On Tuesday April 19, 2016, the Supreme Court heard oral arguments in Universal Health Services v. Escobar, a case that will decide whether "implied certification" will remain a viable theory of liability under the False Claims Act (FCA). Under the theory, a claim for payment can be considered "false" when the individual or entity seeking payment is noncompliant with a statutory, regulatory, or contractual provision, even if compliance with the provision is not an express condition of payment. The case could have far-reaching effects for any recipient of federal funds that is subject to innumerable and ever-changing regulations as well as a myriad of contractual terms. Venable discussed the case in a previous alert.
While the questions asked during oral argument seemed to suggest that the Justices will accept some version of the implied certification theory, the Court wrestled with how to establish an appropriate standard for distinguishing actual fraud—the target of the FCA—from simple regulatory noncompliance or breach of contract. Drawing on the common law of contracts, many Justices suggested that whether the noncompliance was genuinely "material" to the government's decision to pay would be the proper measure for determining liability under the False Claims Act, notwithstanding the fact that the FCA already contains a materiality requirement.
The conceptual problem with embracing an implied certification theory that would employ a "materiality" standard as the distinguishing factor between fraud and regulatory/contractual noncompliance is that, under both regulation and common law, only violations of "material" regulatory or contractual provisions, as a practical matter, are actionable and warrant significant remedies (e.g., termination for default or withholding of payment). If the Court employs the same materiality standard for imposition of FCA liability under an implied certification theory, it will blur the distinction between fraud and regulatory/contractual noncompliance, and authorize far more draconian remedies—including treble damages and civil penalties—for exactly the same conduct, even in those situations where the contractor or grantee delivers the promised goods or performs the promised services.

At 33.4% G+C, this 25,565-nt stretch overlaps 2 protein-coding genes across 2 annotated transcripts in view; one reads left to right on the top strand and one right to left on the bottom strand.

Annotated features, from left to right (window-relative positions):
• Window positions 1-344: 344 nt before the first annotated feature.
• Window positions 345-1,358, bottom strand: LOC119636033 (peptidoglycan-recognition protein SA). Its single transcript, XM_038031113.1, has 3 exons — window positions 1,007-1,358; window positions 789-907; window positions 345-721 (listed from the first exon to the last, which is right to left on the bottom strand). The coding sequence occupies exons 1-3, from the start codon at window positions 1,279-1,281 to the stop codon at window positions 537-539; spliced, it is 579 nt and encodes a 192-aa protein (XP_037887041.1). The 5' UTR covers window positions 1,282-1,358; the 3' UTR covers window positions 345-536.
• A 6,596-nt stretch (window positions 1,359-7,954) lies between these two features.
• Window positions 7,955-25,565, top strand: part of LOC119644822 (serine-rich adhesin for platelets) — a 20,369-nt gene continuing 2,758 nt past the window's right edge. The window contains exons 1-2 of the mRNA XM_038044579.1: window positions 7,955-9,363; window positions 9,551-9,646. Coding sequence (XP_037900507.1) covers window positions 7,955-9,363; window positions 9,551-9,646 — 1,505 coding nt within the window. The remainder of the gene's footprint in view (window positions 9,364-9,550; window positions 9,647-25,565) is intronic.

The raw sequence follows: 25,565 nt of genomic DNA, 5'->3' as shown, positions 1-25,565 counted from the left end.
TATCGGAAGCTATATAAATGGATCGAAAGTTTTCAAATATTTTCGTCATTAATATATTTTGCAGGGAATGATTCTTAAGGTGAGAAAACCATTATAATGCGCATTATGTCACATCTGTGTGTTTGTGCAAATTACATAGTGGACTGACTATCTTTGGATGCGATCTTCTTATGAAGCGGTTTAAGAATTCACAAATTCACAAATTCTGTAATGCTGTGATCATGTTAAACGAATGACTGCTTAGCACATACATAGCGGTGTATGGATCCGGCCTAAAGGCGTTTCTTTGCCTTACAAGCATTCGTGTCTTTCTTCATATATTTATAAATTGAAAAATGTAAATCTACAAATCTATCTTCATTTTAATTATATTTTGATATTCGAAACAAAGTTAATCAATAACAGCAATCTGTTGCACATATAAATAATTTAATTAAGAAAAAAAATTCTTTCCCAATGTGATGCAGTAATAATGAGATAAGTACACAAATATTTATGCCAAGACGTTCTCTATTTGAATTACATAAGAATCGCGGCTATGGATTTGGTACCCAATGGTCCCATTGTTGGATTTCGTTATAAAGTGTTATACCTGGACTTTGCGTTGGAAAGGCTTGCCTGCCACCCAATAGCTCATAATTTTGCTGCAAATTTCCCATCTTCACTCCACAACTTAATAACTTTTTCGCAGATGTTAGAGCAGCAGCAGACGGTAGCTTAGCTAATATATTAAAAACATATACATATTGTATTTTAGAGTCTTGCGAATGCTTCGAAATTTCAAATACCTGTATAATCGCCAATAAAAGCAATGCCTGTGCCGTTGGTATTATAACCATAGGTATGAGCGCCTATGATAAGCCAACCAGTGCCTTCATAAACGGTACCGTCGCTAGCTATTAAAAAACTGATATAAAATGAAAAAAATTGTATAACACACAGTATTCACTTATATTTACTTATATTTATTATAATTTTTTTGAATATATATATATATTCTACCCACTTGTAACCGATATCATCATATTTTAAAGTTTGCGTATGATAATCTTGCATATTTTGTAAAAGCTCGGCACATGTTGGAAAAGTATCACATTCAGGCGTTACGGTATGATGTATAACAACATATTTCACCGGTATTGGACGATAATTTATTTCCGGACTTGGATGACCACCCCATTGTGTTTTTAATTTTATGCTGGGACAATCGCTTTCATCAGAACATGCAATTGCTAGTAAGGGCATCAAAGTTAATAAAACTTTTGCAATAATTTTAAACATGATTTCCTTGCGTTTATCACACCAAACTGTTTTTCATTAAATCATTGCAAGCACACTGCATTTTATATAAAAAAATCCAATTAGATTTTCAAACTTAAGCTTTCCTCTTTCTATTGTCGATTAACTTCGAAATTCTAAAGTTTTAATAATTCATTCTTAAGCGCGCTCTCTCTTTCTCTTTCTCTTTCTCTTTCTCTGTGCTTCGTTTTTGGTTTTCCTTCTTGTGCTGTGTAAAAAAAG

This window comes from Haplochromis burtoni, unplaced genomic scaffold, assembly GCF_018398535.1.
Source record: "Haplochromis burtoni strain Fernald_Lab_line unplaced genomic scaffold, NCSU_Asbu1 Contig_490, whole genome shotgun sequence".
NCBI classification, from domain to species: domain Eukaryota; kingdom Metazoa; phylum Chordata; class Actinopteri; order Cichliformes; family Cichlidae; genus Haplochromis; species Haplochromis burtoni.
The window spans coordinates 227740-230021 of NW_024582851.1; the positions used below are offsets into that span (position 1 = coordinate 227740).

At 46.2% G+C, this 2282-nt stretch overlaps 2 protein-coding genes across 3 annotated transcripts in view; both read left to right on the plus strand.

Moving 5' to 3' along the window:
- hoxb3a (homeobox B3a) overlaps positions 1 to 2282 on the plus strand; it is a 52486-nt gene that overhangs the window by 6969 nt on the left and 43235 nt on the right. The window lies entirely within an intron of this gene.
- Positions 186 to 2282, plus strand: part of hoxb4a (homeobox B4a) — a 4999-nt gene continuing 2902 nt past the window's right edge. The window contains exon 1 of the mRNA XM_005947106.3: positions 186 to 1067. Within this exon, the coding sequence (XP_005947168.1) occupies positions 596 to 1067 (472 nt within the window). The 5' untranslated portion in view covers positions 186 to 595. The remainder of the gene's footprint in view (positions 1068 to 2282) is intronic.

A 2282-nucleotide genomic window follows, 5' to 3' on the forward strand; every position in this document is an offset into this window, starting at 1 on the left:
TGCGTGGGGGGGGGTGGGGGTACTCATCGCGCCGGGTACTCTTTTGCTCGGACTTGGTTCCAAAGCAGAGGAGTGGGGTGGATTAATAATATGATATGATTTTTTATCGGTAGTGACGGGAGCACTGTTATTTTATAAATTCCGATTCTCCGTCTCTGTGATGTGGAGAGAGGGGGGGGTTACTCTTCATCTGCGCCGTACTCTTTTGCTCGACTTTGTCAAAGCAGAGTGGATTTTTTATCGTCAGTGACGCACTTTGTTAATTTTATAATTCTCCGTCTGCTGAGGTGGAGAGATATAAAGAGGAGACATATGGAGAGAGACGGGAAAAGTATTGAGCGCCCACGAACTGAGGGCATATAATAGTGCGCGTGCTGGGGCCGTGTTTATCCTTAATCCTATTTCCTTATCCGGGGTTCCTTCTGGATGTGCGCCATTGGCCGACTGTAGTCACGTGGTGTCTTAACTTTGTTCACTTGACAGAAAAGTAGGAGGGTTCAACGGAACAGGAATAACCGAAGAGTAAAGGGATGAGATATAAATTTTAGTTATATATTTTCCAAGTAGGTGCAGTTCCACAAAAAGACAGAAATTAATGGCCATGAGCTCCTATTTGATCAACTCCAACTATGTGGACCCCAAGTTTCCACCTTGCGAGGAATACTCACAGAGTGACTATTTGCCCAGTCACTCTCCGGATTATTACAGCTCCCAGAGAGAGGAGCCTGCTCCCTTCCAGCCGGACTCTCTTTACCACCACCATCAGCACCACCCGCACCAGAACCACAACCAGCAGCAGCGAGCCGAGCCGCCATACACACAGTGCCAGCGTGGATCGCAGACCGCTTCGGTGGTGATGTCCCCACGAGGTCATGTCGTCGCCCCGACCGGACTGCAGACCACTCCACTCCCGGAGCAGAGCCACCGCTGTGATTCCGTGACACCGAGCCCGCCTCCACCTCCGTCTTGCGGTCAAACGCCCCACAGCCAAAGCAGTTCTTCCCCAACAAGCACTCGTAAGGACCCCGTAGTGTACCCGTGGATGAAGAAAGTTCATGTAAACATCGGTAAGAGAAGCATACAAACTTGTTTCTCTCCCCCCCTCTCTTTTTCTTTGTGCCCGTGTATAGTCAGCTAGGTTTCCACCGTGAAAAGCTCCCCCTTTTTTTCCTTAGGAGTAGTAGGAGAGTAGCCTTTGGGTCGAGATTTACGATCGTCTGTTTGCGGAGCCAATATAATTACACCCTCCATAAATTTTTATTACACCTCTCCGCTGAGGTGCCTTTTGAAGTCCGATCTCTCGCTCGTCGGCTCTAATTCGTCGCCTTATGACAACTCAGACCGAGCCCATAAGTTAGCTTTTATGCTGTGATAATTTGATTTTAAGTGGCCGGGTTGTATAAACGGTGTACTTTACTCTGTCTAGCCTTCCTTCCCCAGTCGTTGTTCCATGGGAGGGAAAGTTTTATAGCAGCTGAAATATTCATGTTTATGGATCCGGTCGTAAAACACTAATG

There is also a practical problem. Whether noncompliance is "material" to payment is a fact-intensive question. Therefore, adoption of an implied certification theory pegged to "material" noncompliance will make trial courts loath to dismiss FCA claims at the outset of litigation, when a plaintiff's factual allegations (including allegations of materiality) generally must be accepted as true, and will instead require trial courts to allow FCA claims to proceed through discovery. To reduce or avoid litigation costs, contractors and grantees, even those with entirely valid defenses, will feel compelled to settle.
Regardless of the implied certification standard the Court adopts, Venable recommends that contractors and grantees do the following:
- Establish your intent to comply. This will be more important than ever. Contractors and grantees should document all decisions, as well as the supporting rationale, to demonstrate their deliberate, good faith efforts to comply with all regulatory and contractual provisions.
- Review your certification process. Determine who will be charged with ensuring that the company is up to date on its certification requirements. Are they the right people? Do they have the appropriate knowledge to make the certification?
- Maintain a written dialogue with your government customer. Consider whether to obtain government buy-in for tricky compliance decisions.
- Develop a crisis mitigation plan. When you receive a report of noncompliance, document your response and work to resolve the issue.
- Assess your weaknesses. Ethical contractors and grantees seek not only to respond to issues as they arise, but to proactively determine where they are uniquely vulnerable to potential fraud, waste and abuse. What are the red flags of fraud in your industry? In particular, revisit your fraud awareness program on an annual basis, and if you have not established one, now would be a good time to think about making that investment.
Venable will continue to monitor the UHS v. Escobar case. We expect a decision toward the end of the Supreme Court's term in late June. We will provide additional guidance at that time.